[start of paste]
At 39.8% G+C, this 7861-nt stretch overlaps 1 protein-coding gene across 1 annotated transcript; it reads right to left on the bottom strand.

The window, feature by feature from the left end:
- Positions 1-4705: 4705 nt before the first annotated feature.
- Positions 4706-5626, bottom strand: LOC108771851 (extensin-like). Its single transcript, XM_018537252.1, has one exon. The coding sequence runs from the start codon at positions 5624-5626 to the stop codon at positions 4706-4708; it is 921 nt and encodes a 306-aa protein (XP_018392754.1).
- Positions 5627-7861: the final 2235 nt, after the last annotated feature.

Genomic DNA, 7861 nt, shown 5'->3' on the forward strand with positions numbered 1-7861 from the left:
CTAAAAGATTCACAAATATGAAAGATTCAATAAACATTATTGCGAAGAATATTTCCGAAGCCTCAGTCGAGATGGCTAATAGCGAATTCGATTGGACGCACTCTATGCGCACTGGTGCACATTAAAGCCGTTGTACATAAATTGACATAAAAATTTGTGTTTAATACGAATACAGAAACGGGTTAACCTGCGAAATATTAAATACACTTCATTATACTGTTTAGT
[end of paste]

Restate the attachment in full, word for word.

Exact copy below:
At 39.8% G+C, this 7861-nt stretch overlaps 1 protein-coding gene across 1 annotated transcript; it reads right to left on the bottom strand.

The window, feature by feature from the left end:
- Positions 1-4705: 4705 nt before the first annotated feature.
- Positions 4706-5626, bottom strand: LOC108771851 (extensin-like). Its single transcript, XM_018537252.1, has one exon. The coding sequence runs from the start codon at positions 5624-5626 to the stop codon at positions 4706-4708; it is 921 nt and encodes a 306-aa protein (XP_018392754.1).
- Positions 5627-7861: the final 2235 nt, after the last annotated feature.

Genomic DNA, 7861 nt, shown 5'->3' on the forward strand with positions numbered 1-7861 from the left:
CTAAAAGATTCACAAATATGAAAGATTCAATAAACATTATTGCGAAGAATATTTCCGAAGCCTCAGTCGAGATGGCTAATAGCGAATTCGATTGGACGCACTCTATGCGCACTGGTGCACATTAAAGCCGTTGTACATAAATTGACATAAAAATTTGTGTTTAATACGAATACAGAAACGGGTTAACCTGCGAAATATTAAATACACTTCATTATACTGTTTAGT